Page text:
Zoo Saves One Billion Gallons of Water!

Posted April 22, 2015

The Greenest Zoo in America® takes steps to reduce water use

Update: As of March, 2022, the Cincinnati Zoo has saved 2 Billion gallons of potable water. Many millions of gallons of sewage overflow have been diverted from the Ohio River and kept out of our neighbors’ basements, and 10 Million dollars in costs avoided.

Water1CINCINNATI (April 22, 2015) – The Cincinnati Zoo & Botanical Garden has saved one BILLION gallons of water, enough to provide water (indoor and outdoor use) for 10,000 households for a year, since 2006 when it launched a major initiative to reduce water usage!

“We recognize the importance of conserving water and natural resources. It was obvious that the Zoo needed to take action when our annual water consumption reached a staggering 220 million gallons in 2005. As a responsible steward of the environment and a non-profit business striving to spend dollars wisely, that number was unacceptable,” said Mark Fisher, Cincinnati Zoo’s Vice President of Facilities & Sustainability.

Keys to Success: Eliminating Waste & Changing Behaviors

By aggressively fixing leaks in exhibit pools, installing low-flow faucets and fixtures, upgrading filtration systems and changing everyday behaviors, the Zoo brought the 2005 figure of  220 million gallons, enough water to fill around 335 Olympic sized swimming pools, down to 74 million gallons by the end of 2012 and used even less, 52 million, last year. This reduction in water waste and consumption has saved the Zoo 5.5 million dollars on its water bills; money that’s being reinvested in the Zoo’s infrastructure.

Other water conservation efforts that contribute to a reduction of water waste at the Zoo include the installation of:

  • Pervious Pavement: Pervious pavement allows rainwater to seep through it, instead of forcing water off the edges into sewer systems.
  • Green Space – Acres of green space have replaced paved areas.
  • Green Roofs: Instead of covering a roof with shingles, top it with living plants! Growing a green roof reduces storm water runoff, retaining up to 75 percent of rainwater instead of allowing it to drain through the sewers. The plants on a green roof filter out pollutants, take in carbon dioxide and release oxygen.
  • Rain Gardens: In a rain garden, water thirsty plants are grown in a low spot designed to temporarily collect rainwater from downspouts and pavement.

Water2Storing and Reusing Water

Up to 400,000 gallons of filtered rainwater sits below the Zoo in specially-designed storm water systems.  This water is used to irrigate the Zoo’s botanical garden, clean animal enclosures, provide exhibit boundaries and fills pools for polar bears, sea lions, penguins and other animals. Water for the polar bear exhibit is chilled, cleaned and recirculated before being pumped into the exhibit.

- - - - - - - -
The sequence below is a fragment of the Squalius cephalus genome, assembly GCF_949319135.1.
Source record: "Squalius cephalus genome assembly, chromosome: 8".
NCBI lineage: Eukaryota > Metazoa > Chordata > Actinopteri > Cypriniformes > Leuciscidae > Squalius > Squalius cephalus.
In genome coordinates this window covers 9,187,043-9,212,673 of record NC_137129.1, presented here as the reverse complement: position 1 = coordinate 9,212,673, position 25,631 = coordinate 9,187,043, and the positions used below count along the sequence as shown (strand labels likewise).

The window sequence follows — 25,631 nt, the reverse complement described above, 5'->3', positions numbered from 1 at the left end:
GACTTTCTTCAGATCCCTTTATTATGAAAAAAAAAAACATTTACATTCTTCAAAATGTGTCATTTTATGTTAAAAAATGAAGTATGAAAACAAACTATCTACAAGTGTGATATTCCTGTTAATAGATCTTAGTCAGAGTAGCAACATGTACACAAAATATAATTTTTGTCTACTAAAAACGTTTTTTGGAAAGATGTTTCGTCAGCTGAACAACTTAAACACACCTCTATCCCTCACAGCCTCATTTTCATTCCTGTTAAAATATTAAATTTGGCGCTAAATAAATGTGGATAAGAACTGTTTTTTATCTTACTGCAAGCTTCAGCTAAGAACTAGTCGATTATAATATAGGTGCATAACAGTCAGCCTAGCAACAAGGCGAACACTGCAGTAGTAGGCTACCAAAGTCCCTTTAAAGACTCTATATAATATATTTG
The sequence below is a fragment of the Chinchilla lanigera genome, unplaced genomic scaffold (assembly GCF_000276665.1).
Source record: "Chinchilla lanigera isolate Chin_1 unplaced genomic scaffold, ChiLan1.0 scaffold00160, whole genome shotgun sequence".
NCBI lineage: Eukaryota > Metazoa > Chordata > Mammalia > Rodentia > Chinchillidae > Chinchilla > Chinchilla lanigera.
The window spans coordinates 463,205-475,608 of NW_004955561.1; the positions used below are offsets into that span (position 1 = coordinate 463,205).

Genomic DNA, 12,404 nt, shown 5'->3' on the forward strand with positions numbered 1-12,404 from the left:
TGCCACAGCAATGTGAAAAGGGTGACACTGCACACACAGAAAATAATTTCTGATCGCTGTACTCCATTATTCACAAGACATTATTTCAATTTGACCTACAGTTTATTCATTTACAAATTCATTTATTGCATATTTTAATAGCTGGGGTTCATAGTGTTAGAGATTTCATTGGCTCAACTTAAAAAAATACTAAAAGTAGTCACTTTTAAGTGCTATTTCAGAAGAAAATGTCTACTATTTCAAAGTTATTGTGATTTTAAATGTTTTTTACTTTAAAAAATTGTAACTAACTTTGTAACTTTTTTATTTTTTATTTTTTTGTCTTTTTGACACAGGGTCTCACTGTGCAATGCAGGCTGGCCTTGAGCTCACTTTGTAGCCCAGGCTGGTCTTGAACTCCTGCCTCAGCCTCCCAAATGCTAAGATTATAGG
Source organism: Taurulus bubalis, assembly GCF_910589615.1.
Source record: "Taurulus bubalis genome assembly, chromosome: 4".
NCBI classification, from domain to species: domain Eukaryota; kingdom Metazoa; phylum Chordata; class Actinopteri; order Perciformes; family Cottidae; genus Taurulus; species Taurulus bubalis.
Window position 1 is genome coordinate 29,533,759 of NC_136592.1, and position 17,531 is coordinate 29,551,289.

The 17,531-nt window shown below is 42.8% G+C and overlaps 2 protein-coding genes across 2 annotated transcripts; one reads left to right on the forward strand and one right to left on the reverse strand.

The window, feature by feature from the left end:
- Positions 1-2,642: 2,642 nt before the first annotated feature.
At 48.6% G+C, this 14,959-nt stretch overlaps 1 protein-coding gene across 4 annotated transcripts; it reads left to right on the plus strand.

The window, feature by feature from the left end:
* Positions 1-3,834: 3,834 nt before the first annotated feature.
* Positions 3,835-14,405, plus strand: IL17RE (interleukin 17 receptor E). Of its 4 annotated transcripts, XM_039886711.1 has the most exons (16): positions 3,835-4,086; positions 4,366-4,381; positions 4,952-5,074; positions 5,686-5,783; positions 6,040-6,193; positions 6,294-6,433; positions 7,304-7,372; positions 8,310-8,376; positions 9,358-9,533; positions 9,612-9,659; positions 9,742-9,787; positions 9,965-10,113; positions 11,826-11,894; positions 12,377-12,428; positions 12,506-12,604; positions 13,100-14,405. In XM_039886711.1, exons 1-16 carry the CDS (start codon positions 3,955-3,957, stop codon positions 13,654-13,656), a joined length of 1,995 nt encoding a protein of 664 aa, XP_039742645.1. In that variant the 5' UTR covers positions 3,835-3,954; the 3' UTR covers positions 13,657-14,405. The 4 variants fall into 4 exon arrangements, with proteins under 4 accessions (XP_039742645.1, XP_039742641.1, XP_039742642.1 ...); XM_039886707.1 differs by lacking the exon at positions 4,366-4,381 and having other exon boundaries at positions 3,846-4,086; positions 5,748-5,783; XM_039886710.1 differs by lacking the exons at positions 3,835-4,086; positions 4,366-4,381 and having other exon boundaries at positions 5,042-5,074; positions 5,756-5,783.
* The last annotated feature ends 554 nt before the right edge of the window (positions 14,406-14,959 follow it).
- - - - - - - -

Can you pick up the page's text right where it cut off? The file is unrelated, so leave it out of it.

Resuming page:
The largest storm water tanks were installed under the Zoo’s Africa exhibit when it was built two years ago and provide all the water used in the exhibit.  The waterfalls, moats and streams that flow through Painted Dog Valley, the lion and cheetah exhibits and, eventually, the hippo pool are 100% reused rainwater.

Water3STORM WATER Management System – Groundbreaking and good for Avondale/Cincinnati

Cincinnati’s sewer system, a combined sewer overflow (CSO), is the oldest in the country. Due to the age and capacity of the system, heavy rain events cause billions of gallons of raw sewage to surge into the Ohio River, one of the most polluted rivers in the country. Metropolitan Sewer District (MSD) fully funded the tanks under Africa in an effort to reduce storm water runoff.  The tanks keep 15 million gallons of water out of the sewer system annually!

The Zoo’s groundbreaking water management system helps keep polluted overflow from people’s basements and the Ohio River. Diverting water from the sewer system has saved tax payers money by reducing issues caused by flooding, erosion and pollution.  Eventually the Zoo hopes to get 100 percent of its property off of Cincinnati’s storm water grid.

The Federal Environmental Protection Agency (EPA) is using the Zoo’s storm water management system as a model. The Africa exhibit is also on track to achieve a minimum Leadership in Energy & Environmental Design (LEED) Certified Gold.

Keeping an Eye on Innovation

Water covers two-thirds of the Earth’s surface, but only a tiny percentage of it is available as clean, fresh water. The Greenest Zoo In America® continues to seek new ways to use less of this precious natural resource.